I was saddened to learn that Paul Winchell passed away June 26th. He is best known as the voice of Tigger on the Winnie the Pooh cartoons. For over six decades, he was a master ventriloquist, brining dummies Jerry Mahoney and Knucklehead Smiff to life on television. He was also an inventor who held 30 patents, including one for an early artificial heart that he built in 1963.
He contracted polio at age 6. In his biography, Winch, Winchell describes himself as a shy child with a speech impediment who was frequently beaten by his overbearing mother. He found sanctuary from his often grim home life by listening to the radio, especially the comedy of ventriloquist Edgar Bergen, whom Winchell began to emulate after buying a book on ventriloquism at age 12. When he began trying out his act on classmates, using a dummy he constructed as a school art project, the socially awkward youth discovered that his talent made him popular for the first time. He found a true passion. And, as he learned to throw his voice, he gradually overcame his speech impediment.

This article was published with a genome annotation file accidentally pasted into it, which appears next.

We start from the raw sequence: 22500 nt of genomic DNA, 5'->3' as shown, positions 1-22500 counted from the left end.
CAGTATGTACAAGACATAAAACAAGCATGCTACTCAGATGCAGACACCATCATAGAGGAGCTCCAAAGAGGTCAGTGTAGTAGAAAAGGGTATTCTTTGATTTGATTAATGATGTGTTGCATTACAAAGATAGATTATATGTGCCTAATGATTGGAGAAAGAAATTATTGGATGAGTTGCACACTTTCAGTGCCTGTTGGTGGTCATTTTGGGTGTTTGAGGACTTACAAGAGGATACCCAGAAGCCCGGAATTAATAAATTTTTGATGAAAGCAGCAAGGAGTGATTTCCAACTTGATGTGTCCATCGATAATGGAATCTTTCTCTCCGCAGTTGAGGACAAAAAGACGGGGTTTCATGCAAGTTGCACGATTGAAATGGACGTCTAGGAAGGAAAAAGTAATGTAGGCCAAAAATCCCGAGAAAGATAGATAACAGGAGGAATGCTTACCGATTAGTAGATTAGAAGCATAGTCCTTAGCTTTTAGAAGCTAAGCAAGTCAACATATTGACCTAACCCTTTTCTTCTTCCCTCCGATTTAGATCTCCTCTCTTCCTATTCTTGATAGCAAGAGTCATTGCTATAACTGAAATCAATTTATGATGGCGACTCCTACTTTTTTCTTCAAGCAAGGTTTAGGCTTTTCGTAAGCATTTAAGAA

This is someone who truly embraced his “limits” and used them as a source of power. His ventriloquism and voices entertained the world. As he once wrote on his website when he first learned to throw his voice, “Suddenly I had found my place in the sun.” It’s hard to believe that a man who was the voice of Tigger, Gargamel in “The Murfs”, and Boomer in “The Fox and the Hound”, once stuttered.